Beth and Bob Kennett own Liberty Hill Farm in Rochester, VT, and what a farm it is. With 240 acres and about 270 cattle, they have their hands full. They are much more than farmers, however, as if that weren't enough already. They face all the same challenges that New England farmers face everywhere with long hours, low milk prices, and uncooperative weather. But they sometimes get a little help from unexpected sources.
Beth and Bob run a “guest farm,” which is much like a Bed & Breakfast except they also serve family dinners for their visitors. Try Beth Kennett’s Vermont Cheddar Gougères with Smoked Salmon Filling or the Liberty Hill Grill, these are just a few of the delightful treats prepared for her overnight guests who come from all over. Just recently they hosted a family from Poland for two weeks. The guests participate as much or as little as they want in farm activities. Guests come for a day or even a week, and they love to get their hands dirty. They get up to help with the morning milking, clean the barn, work in the fields, and learn everything they can about crops and dairy farming. It is a hands-on, working experience that lives with them forever. “When they leave,” Beth comments, “people say they will never take another glass of milk for granted.”
Many of the guests come year after year, and the Kennetts have developed friendships that grow deeper with each season. They see the children of guests grow from infants to teens to adults, and they are all part of their extended family. You can hear the joy in Beth’s voice when she says: “We live a beautiful life, and we get to share it with many people every year. It’s as if we were teaching ‘Dairy Farming 101’ to people who are eager to learn and see what farm life is all about. It’s satisfying at so many levels.”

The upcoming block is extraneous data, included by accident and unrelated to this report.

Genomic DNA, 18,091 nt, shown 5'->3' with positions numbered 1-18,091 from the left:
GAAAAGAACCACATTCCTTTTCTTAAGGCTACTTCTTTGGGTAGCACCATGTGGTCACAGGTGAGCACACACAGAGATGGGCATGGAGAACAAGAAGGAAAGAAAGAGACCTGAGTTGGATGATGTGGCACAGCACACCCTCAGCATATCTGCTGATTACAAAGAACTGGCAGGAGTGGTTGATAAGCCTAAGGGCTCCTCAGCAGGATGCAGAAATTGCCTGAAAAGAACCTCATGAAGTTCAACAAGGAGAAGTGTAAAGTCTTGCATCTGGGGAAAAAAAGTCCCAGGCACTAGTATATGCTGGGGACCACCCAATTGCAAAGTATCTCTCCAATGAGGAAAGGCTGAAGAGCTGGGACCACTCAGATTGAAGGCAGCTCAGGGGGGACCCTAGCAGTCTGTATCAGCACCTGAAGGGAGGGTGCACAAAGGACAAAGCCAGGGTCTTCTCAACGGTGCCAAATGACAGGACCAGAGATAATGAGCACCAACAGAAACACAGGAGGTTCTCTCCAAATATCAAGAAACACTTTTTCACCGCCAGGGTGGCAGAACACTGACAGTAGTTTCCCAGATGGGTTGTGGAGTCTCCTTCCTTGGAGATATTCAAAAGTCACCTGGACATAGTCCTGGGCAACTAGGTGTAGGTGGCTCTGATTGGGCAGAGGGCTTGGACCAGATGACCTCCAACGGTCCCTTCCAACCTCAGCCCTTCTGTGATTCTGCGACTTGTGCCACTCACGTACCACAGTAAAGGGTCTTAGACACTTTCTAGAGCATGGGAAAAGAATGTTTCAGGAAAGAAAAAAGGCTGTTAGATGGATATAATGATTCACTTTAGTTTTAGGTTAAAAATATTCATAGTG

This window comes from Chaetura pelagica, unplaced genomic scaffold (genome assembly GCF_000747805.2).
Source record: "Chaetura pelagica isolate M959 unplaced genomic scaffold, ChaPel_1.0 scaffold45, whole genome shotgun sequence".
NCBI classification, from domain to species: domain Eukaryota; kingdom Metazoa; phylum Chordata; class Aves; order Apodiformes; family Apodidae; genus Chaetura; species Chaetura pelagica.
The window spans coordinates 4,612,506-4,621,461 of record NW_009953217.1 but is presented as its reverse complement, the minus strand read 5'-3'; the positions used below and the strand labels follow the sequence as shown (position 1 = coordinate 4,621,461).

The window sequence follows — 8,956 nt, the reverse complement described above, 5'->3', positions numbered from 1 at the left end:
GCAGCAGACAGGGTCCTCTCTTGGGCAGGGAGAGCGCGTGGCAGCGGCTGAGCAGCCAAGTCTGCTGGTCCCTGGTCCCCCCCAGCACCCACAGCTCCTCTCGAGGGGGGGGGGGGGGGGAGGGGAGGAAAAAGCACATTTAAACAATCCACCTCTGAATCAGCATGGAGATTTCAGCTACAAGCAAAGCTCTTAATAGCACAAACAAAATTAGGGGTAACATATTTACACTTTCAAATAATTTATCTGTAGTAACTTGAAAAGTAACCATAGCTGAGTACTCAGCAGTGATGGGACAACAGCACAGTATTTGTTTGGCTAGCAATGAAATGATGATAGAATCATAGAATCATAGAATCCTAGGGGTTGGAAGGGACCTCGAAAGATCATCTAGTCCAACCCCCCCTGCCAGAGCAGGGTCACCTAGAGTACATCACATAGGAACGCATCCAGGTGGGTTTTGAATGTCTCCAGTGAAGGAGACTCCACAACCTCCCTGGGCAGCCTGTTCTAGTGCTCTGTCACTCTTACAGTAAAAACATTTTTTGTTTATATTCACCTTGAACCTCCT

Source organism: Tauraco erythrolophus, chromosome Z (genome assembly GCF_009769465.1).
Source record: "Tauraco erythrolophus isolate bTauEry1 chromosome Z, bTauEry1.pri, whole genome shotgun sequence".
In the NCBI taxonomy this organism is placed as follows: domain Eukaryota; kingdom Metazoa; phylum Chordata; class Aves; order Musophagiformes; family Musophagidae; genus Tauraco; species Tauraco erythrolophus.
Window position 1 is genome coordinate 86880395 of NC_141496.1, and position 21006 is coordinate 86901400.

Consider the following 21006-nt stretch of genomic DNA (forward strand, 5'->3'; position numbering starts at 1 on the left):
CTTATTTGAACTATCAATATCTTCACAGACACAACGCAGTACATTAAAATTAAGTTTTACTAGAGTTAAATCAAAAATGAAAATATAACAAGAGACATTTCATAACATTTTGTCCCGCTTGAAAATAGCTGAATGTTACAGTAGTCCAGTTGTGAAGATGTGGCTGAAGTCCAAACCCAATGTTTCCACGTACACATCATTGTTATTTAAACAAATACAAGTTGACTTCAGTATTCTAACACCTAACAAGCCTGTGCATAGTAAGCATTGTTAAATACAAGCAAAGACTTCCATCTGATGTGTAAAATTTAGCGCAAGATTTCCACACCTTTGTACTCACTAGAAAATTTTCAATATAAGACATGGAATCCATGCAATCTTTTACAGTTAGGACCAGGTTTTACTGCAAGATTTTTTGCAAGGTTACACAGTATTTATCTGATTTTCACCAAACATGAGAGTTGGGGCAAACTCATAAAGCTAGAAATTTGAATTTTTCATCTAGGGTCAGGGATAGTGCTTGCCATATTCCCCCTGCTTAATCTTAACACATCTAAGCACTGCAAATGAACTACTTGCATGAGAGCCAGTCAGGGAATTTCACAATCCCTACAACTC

See Beth's interview with NECN's Billy Costa:
The Kennett’s farming background goes back too far to count the generations. They simply say farming has been in the family since 1641 and let people ponder that. The five-story barn at Liberty Hill Farm dates back to the 1780s, and the local community recently helped them extend it as the Kennetts expanded their herd. The locals lovingly dubbed the updated barn “Habitat for Bovinity.” The Kennetts’ two adult sons, Tom and David, both work on the farm full time, so it will surely pass on to one more generation along the line.
Take a tour of Liberty Hill Farm, courtesy of Must Be The Milk:
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